Here’s a dirty secret about copyright reform in Canada: we know remarkably little about its effects.
Now, that’s not to say that we know nothing about copyright reform. People know what they believe about how copyright reform should unfold. They know their own preferences and dispositions. They know their preferred arguments. They might have access to anecdotal evidence from their own experiences or from those of their colleagues, friends or clients. But systematic, valid, testable, deep and broad data about what copyright reform has wrought? Sorry. Not something we sell here.
The preamble to the Copyright Modernization Act, passed in 2012, stated that one of the government’s purposes in implementing the amendments was to promote “culture and innovation, competition and investment in the Canadian economy.” Those sound like laudable goals. So, did the 2012 reforms promote “culture and innovation, competition and investment”? Or even any one of those things? In the last five years, has Canada generated more or better culture, innovation, competition or investment? If the answer to any of those items is yes, is there any evidence that the increase is attributable to the changes contained in the Copyright Modernization Act?
To an astonishing extent, copyright law reform in Canada proceeds on a tide of anecdote. Little if any empirical information on the effects of copyright reform is systematically collected and disclosed by the government. We have very little idea of whether or how creators and innovators respond to granular changes in copyright law, or even of how much they are aware of changes to copyright law. The 2012 amendments to the Copyright Act introduced a variety of provisions that seemed targeted at incentivizing creativity, or at least removing possible disincentives to creative activity. Other amendments were intended to promote productivity and innovation. The extent to which any of the new provisions have succeeded is seemingly unknown.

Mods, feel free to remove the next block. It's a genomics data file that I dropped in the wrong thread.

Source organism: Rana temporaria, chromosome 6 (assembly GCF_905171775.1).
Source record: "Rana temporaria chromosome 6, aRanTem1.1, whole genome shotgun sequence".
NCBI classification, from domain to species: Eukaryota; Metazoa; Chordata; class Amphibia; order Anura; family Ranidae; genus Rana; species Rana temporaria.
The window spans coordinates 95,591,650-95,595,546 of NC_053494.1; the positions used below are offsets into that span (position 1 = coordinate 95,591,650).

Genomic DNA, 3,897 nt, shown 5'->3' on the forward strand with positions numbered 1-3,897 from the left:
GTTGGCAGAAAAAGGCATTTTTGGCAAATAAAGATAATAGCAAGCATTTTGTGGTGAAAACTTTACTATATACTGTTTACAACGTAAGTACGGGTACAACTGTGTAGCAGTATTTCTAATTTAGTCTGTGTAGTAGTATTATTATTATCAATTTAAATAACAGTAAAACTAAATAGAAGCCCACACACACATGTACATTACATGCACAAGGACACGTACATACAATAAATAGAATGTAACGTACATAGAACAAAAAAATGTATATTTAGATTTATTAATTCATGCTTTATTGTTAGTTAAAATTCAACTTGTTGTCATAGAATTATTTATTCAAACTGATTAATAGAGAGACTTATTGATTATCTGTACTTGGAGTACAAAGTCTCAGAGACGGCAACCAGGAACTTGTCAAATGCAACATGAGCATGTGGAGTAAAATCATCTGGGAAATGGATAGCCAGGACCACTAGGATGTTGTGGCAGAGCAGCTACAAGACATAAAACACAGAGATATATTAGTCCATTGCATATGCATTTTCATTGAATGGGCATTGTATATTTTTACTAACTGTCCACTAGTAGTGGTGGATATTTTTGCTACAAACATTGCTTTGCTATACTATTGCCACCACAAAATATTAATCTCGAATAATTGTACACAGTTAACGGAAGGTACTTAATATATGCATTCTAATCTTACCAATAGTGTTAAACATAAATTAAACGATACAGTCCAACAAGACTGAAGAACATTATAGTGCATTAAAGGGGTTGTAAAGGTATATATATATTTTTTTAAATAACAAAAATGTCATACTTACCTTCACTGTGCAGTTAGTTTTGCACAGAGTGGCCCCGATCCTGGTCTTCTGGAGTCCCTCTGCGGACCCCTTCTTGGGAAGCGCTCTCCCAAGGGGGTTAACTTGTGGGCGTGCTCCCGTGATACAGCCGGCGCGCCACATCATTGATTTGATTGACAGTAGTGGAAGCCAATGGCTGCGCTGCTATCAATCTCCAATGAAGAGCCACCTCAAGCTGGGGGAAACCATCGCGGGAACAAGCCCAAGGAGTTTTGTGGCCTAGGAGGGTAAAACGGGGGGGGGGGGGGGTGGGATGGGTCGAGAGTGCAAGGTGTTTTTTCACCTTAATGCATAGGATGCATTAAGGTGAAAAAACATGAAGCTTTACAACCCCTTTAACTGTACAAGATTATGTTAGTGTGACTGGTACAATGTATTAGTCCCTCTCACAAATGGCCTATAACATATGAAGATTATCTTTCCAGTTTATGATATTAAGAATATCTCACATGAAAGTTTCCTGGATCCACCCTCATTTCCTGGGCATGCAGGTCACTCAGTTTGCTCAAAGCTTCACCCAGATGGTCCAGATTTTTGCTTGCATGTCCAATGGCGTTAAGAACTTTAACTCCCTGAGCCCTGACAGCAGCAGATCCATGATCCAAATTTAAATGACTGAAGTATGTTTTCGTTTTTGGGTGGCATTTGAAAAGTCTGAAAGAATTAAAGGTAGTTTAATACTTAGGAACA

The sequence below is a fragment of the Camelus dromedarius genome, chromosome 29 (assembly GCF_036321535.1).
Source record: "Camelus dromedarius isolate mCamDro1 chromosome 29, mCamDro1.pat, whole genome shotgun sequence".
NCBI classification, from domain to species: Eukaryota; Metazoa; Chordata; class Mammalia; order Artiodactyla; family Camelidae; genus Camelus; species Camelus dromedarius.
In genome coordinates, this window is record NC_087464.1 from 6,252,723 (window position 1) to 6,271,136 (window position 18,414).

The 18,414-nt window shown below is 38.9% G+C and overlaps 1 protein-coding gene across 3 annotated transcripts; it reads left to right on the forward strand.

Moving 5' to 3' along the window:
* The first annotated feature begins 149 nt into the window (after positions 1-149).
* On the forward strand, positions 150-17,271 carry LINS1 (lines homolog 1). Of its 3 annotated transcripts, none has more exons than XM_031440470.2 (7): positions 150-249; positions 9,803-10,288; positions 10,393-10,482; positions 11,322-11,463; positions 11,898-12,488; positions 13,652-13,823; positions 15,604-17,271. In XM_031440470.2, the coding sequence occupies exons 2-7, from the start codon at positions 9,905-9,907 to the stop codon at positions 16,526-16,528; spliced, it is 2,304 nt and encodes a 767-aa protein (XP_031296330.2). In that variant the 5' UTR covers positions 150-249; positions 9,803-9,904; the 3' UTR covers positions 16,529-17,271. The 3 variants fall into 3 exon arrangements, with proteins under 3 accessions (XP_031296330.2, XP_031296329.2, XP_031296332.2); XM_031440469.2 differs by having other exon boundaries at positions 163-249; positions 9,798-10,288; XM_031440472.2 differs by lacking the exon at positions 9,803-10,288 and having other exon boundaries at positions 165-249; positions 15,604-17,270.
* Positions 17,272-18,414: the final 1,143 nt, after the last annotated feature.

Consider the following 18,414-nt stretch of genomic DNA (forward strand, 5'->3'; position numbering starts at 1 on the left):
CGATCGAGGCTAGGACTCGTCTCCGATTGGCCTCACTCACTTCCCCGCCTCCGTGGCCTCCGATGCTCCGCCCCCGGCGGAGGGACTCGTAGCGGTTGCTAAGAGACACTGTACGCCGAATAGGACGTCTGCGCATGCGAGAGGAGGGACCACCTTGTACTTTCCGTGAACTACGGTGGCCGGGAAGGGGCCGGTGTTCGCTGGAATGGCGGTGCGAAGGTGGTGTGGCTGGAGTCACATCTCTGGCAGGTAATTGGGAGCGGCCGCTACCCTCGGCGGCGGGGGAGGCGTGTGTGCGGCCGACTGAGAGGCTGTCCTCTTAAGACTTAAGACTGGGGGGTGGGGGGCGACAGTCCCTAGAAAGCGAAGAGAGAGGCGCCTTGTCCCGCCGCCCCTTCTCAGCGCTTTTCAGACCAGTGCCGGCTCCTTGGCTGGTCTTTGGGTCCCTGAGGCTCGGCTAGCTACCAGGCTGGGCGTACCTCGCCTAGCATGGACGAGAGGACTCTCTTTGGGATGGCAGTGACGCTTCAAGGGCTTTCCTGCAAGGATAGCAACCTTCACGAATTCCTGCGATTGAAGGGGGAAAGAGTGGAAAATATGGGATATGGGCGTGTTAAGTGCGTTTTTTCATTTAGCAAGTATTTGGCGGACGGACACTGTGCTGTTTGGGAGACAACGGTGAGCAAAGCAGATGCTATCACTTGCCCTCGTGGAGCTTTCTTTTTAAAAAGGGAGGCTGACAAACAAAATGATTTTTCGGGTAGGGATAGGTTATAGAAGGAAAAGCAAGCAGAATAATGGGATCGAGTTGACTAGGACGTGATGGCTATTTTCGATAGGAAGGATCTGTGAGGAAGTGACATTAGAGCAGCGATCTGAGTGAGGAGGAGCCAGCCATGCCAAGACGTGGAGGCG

For example, the “user-generated content” (UGC) provision in section 29.21 of the Copyright Act — often referred to as the “YouTube” or “mash-up” provision — allows individuals to create and disseminate, without fear of liability for copyright infringement, noncommercial content using pre-existing copyright-protected works. The provision was both hailed as innovative and decried as ill-conceived. Five years later, what has been the actual, measurable effect of the UGC provisions? No one seems to know. Were more mash-ups created by Canadians after the introduction of the UGC provision? Fewer? About the same? Were people too confused by the provision to make use of it? Did it have a negative impact on the interests of content owners? It would appear no one has the faintest idea.
This gap should be anomalous in a world of “big data,” where so many fields of human endeavour are witnessing systematic efforts to collect and analyze large amounts of information.
Part of the challenge is that creativity, by its nature, does not lend itself to bulk data collection. We have no obvious and cost-effective way of knowing or tracking when someone creates something that attracts copyright protection. The contrast with the patent system is instructive. Because inventions must be registered and disclosed in order to receive statutory protection, patent registries provide a rich dataset for analysis, and a robust body of academic literature has developed, particularly in the United States, examining the impacts of various changes to patent law. But because the Canadian copyright regime does not require registration in order for copyright to exist or be effectively enforced, how well the pattern of registrations reflects creative activity seems impossible to discern, and the relationship between registrations and reform is even more speculative. The type of activity that results in works protected by copyright may appear too diffuse and idiosyncratic to permit easy datafication. However, it is not difficult to envision curated sets of other data that might act as proxies, however imperfect, for creative activity: the number of books published, the number of films and songs released, social media activity, the volumes of turnover and investment in the Canadian cultural industries.